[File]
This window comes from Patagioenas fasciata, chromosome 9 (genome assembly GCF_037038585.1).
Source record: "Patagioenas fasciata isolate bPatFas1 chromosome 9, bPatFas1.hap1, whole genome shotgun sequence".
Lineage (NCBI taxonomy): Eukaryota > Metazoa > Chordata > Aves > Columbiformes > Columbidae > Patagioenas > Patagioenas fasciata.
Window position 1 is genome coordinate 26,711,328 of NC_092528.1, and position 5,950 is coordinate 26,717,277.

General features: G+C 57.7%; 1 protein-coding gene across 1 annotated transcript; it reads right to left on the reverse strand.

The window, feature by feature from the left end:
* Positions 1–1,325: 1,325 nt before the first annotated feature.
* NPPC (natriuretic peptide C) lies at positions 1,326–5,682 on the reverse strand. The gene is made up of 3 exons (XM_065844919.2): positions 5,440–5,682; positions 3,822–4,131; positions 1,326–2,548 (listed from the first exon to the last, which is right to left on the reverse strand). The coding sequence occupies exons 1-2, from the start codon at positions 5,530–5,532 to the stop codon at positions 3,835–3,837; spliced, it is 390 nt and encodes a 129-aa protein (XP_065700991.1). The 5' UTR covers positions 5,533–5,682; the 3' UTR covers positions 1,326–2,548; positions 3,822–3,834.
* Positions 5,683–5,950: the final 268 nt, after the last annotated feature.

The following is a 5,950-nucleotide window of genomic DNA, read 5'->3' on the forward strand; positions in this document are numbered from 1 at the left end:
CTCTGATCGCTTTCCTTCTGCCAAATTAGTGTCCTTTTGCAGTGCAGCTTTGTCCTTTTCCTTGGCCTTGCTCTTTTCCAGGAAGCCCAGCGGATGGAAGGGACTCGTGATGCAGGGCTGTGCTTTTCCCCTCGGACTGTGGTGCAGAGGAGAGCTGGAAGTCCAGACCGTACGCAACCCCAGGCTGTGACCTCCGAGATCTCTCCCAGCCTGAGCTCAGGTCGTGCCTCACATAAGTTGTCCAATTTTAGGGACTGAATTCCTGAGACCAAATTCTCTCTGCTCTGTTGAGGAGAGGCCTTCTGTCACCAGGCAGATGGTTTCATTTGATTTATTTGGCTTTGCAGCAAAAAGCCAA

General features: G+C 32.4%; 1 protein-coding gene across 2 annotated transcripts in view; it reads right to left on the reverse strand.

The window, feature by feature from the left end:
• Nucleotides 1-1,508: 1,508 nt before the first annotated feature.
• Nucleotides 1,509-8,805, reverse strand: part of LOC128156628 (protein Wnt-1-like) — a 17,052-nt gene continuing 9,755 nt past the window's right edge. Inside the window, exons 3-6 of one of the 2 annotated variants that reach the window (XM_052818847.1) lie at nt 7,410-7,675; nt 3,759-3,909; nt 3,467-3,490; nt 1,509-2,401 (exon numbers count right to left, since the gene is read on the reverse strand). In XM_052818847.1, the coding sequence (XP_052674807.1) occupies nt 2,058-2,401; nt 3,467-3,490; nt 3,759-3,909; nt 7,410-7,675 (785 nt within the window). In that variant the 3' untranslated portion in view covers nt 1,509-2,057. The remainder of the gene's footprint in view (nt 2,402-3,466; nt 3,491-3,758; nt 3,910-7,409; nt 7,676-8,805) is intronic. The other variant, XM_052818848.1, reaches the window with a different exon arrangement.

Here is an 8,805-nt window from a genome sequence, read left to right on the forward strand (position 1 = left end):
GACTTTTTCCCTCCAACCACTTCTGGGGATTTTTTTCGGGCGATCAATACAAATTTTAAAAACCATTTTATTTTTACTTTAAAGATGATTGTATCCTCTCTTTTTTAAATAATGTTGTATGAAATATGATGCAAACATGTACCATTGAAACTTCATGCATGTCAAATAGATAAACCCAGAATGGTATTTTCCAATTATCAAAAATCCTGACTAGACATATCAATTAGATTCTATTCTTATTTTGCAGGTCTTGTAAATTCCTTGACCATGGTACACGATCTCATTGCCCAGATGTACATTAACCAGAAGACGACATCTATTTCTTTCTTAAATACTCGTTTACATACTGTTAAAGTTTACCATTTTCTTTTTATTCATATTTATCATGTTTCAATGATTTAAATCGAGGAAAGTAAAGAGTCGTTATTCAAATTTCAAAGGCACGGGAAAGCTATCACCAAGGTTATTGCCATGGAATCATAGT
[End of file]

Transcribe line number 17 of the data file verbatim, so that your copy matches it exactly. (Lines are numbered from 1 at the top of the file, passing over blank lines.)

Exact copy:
GACTTTTTCCCTCCAACCACTTCTGGGGATTTTTTTCGGGCGATCAATACAAATTTTAAAAACCATTTTATTTTTACTTTAAAGATGATTGTATCCTCTCTTTTTTAAATAATGTTGTATGAAATATGATGCAAACATGTACCATTGAAACTTCATGCATGTCAAATAGATAAACCCAGAATGGTATTTTCCAATTATCAAAAATCCTGACTAGACATATCAATTAGATTCTATTCTTATTTTGCAGGTCTTGTAAATTCCTTGACCATGGTACACGATCTCATTGCCCAGATGTACATTAACCAGAAGACGACATCTATTTCTTTCTTAAATACTCGTTTACATACTGTTAAAGTTTACCATTTTCTTTTTATTCATATTTATCATGTTTCAATGATTTAAATCGAGGAAAGTAAAGAGTCGTTATTCAAATTTCAAAGGCACGGGAAAGCTATCACCAAGGTTATTGCCATGGAATCATAGT